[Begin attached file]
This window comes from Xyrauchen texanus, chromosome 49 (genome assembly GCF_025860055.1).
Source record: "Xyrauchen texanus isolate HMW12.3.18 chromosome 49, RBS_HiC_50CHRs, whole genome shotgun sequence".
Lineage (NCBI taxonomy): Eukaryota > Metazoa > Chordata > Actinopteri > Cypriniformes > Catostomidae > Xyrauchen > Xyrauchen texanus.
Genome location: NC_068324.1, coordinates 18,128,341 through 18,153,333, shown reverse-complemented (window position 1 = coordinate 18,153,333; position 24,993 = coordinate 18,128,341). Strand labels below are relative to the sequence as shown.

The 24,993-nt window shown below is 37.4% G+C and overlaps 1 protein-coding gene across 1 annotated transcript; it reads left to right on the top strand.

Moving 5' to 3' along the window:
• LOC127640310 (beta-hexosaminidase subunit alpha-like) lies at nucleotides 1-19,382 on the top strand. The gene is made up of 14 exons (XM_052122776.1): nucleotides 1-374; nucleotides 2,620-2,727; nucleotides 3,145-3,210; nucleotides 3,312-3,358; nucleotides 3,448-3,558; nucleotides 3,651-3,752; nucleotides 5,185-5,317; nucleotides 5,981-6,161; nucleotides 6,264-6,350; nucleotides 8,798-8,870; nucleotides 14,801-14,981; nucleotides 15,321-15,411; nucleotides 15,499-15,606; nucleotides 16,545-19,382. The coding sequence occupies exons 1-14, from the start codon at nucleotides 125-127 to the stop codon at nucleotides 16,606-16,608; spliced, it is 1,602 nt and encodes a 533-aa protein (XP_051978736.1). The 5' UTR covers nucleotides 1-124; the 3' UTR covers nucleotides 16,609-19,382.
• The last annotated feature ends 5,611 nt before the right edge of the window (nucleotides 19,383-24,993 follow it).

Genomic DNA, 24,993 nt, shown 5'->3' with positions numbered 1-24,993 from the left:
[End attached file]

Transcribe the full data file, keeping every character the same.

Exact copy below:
This window comes from Xyrauchen texanus, chromosome 49 (genome assembly GCF_025860055.1).
Source record: "Xyrauchen texanus isolate HMW12.3.18 chromosome 49, RBS_HiC_50CHRs, whole genome shotgun sequence".
Lineage (NCBI taxonomy): Eukaryota > Metazoa > Chordata > Actinopteri > Cypriniformes > Catostomidae > Xyrauchen > Xyrauchen texanus.
Genome location: NC_068324.1, coordinates 18,128,341 through 18,153,333, shown reverse-complemented (window position 1 = coordinate 18,153,333; position 24,993 = coordinate 18,128,341). Strand labels below are relative to the sequence as shown.

The 24,993-nt window shown below is 37.4% G+C and overlaps 1 protein-coding gene across 1 annotated transcript; it reads left to right on the top strand.

Moving 5' to 3' along the window:
• LOC127640310 (beta-hexosaminidase subunit alpha-like) lies at nucleotides 1-19,382 on the top strand. The gene is made up of 14 exons (XM_052122776.1): nucleotides 1-374; nucleotides 2,620-2,727; nucleotides 3,145-3,210; nucleotides 3,312-3,358; nucleotides 3,448-3,558; nucleotides 3,651-3,752; nucleotides 5,185-5,317; nucleotides 5,981-6,161; nucleotides 6,264-6,350; nucleotides 8,798-8,870; nucleotides 14,801-14,981; nucleotides 15,321-15,411; nucleotides 15,499-15,606; nucleotides 16,545-19,382. The coding sequence occupies exons 1-14, from the start codon at nucleotides 125-127 to the stop codon at nucleotides 16,606-16,608; spliced, it is 1,602 nt and encodes a 533-aa protein (XP_051978736.1). The 5' UTR covers nucleotides 1-124; the 3' UTR covers nucleotides 16,609-19,382.
• The last annotated feature ends 5,611 nt before the right edge of the window (nucleotides 19,383-24,993 follow it).

Genomic DNA, 24,993 nt, shown 5'->3' with positions numbered 1-24,993 from the left: